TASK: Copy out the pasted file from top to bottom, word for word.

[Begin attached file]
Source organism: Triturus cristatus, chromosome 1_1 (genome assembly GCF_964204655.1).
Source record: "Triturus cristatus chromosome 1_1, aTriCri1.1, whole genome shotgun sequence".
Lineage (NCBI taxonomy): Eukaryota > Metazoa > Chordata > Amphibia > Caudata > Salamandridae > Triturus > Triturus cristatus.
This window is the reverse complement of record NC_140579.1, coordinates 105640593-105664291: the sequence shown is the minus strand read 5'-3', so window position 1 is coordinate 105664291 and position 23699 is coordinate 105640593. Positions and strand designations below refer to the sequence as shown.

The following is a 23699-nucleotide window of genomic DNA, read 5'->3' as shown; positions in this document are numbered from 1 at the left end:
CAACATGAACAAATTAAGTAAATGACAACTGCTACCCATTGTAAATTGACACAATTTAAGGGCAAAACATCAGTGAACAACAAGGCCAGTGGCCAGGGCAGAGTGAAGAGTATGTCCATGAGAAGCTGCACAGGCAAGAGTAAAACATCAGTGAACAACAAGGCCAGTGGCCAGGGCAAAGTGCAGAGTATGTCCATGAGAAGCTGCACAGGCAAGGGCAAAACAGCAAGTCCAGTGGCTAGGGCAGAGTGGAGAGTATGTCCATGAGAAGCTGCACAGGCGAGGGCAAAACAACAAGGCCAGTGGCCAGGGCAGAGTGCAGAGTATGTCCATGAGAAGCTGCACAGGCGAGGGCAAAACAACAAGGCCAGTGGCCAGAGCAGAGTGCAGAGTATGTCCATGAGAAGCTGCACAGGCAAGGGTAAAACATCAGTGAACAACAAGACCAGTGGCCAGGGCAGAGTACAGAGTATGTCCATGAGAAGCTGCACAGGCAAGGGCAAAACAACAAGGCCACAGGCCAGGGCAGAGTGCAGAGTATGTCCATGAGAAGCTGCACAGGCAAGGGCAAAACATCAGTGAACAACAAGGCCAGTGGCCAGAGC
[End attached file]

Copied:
Source organism: Triturus cristatus, chromosome 1_1 (genome assembly GCF_964204655.1).
Source record: "Triturus cristatus chromosome 1_1, aTriCri1.1, whole genome shotgun sequence".
Lineage (NCBI taxonomy): Eukaryota > Metazoa > Chordata > Amphibia > Caudata > Salamandridae > Triturus > Triturus cristatus.
This window is the reverse complement of record NC_140579.1, coordinates 105640593-105664291: the sequence shown is the minus strand read 5'-3', so window position 1 is coordinate 105664291 and position 23699 is coordinate 105640593. Positions and strand designations below refer to the sequence as shown.

The following is a 23699-nucleotide window of genomic DNA, read 5'->3' as shown; positions in this document are numbered from 1 at the left end:
CAACATGAACAAATTAAGTAAATGACAACTGCTACCCATTGTAAATTGACACAATTTAAGGGCAAAACATCAGTGAACAACAAGGCCAGTGGCCAGGGCAGAGTGAAGAGTATGTCCATGAGAAGCTGCACAGGCAAGAGTAAAACATCAGTGAACAACAAGGCCAGTGGCCAGGGCAAAGTGCAGAGTATGTCCATGAGAAGCTGCACAGGCAAGGGCAAAACAGCAAGTCCAGTGGCTAGGGCAGAGTGGAGAGTATGTCCATGAGAAGCTGCACAGGCGAGGGCAAAACAACAAGGCCAGTGGCCAGGGCAGAGTGCAGAGTATGTCCATGAGAAGCTGCACAGGCGAGGGCAAAACAACAAGGCCAGTGGCCAGAGCAGAGTGCAGAGTATGTCCATGAGAAGCTGCACAGGCAAGGGTAAAACATCAGTGAACAACAAGACCAGTGGCCAGGGCAGAGTACAGAGTATGTCCATGAGAAGCTGCACAGGCAAGGGCAAAACAACAAGGCCACAGGCCAGGGCAGAGTGCAGAGTATGTCCATGAGAAGCTGCACAGGCAAGGGCAAAACATCAGTGAACAACAAGGCCAGTGGCCAGAGC